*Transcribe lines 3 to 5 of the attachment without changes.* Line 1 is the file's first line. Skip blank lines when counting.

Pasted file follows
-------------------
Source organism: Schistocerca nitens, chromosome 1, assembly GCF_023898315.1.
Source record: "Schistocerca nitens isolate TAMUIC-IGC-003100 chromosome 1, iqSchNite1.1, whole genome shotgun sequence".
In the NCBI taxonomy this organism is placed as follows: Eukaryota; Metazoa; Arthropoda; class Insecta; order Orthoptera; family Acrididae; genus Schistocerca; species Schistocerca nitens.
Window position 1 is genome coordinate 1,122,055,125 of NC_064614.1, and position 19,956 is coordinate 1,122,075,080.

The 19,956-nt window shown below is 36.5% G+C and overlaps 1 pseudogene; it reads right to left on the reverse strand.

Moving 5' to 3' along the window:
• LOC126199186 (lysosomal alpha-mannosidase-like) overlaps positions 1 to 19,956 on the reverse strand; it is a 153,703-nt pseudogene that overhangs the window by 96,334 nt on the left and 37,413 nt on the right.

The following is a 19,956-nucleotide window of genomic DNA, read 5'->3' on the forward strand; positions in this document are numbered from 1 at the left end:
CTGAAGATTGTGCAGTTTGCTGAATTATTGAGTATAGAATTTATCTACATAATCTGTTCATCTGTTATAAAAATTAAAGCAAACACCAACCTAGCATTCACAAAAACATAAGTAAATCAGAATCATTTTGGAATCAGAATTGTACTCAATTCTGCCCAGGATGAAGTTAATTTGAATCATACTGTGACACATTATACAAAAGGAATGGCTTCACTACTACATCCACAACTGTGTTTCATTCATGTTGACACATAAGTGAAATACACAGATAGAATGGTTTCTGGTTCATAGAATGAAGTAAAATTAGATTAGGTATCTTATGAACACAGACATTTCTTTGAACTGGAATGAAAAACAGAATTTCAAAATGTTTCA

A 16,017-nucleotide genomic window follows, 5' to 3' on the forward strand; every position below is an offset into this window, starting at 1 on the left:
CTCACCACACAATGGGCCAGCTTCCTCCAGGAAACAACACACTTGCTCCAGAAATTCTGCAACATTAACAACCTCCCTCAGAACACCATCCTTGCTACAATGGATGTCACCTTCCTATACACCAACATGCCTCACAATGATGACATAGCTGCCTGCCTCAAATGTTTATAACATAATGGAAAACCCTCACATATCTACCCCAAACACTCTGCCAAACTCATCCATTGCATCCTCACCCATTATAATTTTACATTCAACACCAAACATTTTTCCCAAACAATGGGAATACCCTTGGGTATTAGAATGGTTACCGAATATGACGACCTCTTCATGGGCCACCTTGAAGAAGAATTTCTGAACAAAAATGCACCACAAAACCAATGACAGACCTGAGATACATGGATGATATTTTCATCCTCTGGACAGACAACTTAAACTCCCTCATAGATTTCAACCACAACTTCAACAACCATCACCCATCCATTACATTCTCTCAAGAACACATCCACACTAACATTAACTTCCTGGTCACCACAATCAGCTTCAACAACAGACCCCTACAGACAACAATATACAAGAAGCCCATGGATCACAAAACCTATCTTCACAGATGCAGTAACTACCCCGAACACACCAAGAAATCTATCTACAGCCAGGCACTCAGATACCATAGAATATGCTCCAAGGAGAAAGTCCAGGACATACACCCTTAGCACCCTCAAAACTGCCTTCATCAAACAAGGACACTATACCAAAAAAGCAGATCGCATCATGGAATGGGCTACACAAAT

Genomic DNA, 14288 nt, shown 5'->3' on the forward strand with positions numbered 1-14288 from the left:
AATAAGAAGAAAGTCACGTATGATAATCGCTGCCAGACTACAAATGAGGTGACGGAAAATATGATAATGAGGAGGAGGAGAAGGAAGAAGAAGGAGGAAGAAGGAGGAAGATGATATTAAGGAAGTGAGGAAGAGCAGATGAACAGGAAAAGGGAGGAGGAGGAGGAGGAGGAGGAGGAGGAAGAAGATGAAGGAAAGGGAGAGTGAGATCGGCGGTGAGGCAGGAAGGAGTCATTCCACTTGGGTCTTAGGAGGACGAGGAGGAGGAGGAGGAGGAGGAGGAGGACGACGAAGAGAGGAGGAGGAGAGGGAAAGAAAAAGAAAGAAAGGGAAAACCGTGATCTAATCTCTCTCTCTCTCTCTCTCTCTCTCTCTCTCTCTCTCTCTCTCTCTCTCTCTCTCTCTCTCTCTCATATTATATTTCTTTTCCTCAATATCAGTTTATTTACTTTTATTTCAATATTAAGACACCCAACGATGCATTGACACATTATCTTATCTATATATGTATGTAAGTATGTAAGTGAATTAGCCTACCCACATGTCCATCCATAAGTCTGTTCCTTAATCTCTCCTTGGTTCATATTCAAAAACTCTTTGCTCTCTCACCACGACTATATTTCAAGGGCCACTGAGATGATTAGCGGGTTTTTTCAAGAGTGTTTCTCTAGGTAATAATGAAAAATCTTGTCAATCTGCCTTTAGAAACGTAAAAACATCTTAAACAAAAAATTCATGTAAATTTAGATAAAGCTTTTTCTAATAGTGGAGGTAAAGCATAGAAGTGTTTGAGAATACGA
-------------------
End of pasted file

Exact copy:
In the NCBI taxonomy this organism is placed as follows: Eukaryota; Metazoa; Arthropoda; class Insecta; order Orthoptera; family Acrididae; genus Schistocerca; species Schistocerca nitens.
Window position 1 is genome coordinate 1,122,055,125 of NC_064614.1, and position 19,956 is coordinate 1,122,075,080.

The 19,956-nt window shown below is 36.5% G+C and overlaps 1 pseudogene; it reads right to left on the reverse strand.